sdpvar x w t1 t2 F = [x+w <= 1]; W = [w == t1*(-0.5) + t2*0.5, t1+t2 == 1, 0 <= [t1 t2] <= 1] W = [W,uncertain([t1 t2 w])]; objective = -x; sol = optimize(F + W,objective)
In this case, the explicit norm-ball filter cannot be invoked, and the enumeration filter is used. If you want to try the duality filter, simply change an option
sdpvar x w t1 t2 F = [x+w <= 1]; W = [w == t1*(-0.5) + t2*0.5, t1+t2 == 1, 0 <= [t1 t2] <= 1] W = [W,uncertain([t1 t2 w])]; objective = -x; sol = optimize(F + W,objective,sdpsettings('robust.lplp','duality')
Conic uncertainty models
The uncertainty description has to be conic representable (which in YALMIP means that it only uses linear conic constraints, or [nonlinear operators] that can be represented using linear conic constraint).
The following more advanced model should have an optimal objective of 0.
sdpvar x w(2,1) F = [x+sum(w) <= 1]; W = [norm(w) <= 1/sqrt(2), uncertain(w)]; objective = -x sol = optimize(F + W,objective)
The following alternative model is also valid.
sdpvar x w(2,1) F = [x+sum(w) <= 1]; W = [w'*w <= 1/2, uncertain(w)]; objective = -x sol = optimize(F + W,objective)
More advanced problems
The robustification is done using strong duality arguments in the uncertainty space, or by simple enumeration. This means that there is no problem with integer and logic constraints in the decision variables
sdpvar x w F = [x+w <= 1, ismember(x,[0.2 0.4])]; W = [-0.5 <= w <= 0.5,uncertain(w)]; objective = -x; sol = optimize(F + W,objective)
To illustrate even stronger how transparently integrated the robust optimization framework is, we solve an uncertain [sum-of-squares] problem involving a [nonlinear operator] leading to integrality constraints, thus forcing the resulting SDP to be solved using the internal mixed-integer SDP solver BNB.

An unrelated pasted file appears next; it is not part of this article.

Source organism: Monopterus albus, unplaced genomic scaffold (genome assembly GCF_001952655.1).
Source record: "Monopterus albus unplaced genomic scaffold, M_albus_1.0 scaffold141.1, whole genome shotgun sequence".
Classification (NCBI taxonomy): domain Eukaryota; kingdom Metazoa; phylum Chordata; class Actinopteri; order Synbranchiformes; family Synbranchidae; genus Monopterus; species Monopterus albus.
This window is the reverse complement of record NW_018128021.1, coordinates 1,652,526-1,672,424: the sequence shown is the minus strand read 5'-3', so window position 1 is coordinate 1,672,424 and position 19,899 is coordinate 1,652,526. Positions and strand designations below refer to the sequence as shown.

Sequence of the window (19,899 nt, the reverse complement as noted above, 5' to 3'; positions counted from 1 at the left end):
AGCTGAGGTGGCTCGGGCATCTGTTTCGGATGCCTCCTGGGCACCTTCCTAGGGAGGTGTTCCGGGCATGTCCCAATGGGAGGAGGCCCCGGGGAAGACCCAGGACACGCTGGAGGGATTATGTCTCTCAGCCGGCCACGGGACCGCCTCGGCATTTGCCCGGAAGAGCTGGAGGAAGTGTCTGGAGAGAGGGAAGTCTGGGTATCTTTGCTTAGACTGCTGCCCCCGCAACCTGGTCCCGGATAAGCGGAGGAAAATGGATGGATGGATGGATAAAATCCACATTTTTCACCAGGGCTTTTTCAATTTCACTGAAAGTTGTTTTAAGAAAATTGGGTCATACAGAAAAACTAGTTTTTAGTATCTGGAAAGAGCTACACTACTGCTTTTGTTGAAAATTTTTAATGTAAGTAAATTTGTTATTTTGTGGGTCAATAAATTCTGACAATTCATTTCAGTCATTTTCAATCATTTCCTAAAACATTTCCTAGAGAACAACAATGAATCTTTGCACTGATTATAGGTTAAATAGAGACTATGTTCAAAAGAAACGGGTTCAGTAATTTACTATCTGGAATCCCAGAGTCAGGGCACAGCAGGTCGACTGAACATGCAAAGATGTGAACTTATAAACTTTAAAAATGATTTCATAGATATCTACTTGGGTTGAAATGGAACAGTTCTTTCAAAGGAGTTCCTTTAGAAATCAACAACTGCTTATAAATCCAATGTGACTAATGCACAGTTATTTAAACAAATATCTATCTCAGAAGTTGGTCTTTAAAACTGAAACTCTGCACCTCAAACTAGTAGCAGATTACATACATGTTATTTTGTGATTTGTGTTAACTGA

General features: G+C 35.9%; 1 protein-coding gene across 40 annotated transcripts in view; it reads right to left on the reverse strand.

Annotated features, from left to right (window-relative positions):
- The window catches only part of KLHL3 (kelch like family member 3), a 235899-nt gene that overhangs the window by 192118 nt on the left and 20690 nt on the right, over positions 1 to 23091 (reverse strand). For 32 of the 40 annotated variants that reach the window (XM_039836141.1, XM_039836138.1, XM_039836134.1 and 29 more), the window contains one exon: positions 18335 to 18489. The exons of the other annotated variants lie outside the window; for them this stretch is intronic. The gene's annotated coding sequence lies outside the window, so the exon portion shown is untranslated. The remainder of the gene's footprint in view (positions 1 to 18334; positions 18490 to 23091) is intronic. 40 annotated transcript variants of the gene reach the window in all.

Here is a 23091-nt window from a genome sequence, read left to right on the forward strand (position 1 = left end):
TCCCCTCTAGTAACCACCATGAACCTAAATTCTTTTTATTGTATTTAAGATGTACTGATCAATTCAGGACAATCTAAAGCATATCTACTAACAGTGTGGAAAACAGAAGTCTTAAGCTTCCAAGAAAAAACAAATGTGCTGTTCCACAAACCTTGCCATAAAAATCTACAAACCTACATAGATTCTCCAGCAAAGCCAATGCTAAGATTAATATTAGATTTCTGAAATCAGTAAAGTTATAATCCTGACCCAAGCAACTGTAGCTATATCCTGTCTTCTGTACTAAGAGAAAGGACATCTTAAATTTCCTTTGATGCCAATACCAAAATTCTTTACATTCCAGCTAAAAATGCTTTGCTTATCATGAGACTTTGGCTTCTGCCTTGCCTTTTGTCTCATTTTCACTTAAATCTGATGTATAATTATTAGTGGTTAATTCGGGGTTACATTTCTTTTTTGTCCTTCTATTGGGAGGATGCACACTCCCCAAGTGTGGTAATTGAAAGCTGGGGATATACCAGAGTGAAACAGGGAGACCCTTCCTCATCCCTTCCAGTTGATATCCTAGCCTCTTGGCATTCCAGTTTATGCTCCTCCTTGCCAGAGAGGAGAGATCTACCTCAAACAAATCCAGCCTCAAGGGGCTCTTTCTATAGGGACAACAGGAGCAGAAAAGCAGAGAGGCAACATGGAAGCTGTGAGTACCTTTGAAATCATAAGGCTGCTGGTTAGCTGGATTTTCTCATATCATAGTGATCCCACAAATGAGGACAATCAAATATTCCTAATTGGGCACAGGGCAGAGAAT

We want to find an integer value \(a\), taking values in the range from 3 to 5, such that the polynomial \(ax^4+y^4+uxy+1\) has a lower bound larger than \(t\), for any \(-1 \leq u\). A trivial and contrived example of course, but here is the compact YALMIP model.
sdpvar x y t u a p = a*x^4+y^4+u*x*y+1; F = [uncertain(u), -1 <= u <= 1]; F = [F, ismember(a,[3 4 5])]; F = [F, sos(p - t)]; solvesos(F,-t)
Uncertain semidefinite and second order cone constraints
YALMIP can robustify second order cone (SOCP) and semidefinite (SDP) constraints with affine dependence on the uncertainty, under the restriction that the uncertainty is constrained to a polytopic set. In this case, YALMIP derives a robust counterpart by enumerating the vertices of the uncertainty set and define a new SOCP or SDP constraint for every vertex. For the enumeration to work, you have to have MPT installed.
The following code computes a common Lyapunov function for a system with uncertain dynamics.
t = sdpvar(1,1); P = sdpvar(2,2); A = [-1 t;0.2 -1] F = [A'*P + P*A <= -eye(2), 1 <= t <= 2, uncertain(t)]; sol = optimize(F,trace(P))
For more examples, check out the LPV control example
In some cases, we only want to derive the robust counter-part, but not actually solve it. This can be accomplished with the command [robustify]
[Frobust,robust_objective] = robustify(F + W,objective);
The robustified model can be manipulated as any other YALMIP model and can of course be solved
sol = optimize(Frobust,robust_objective);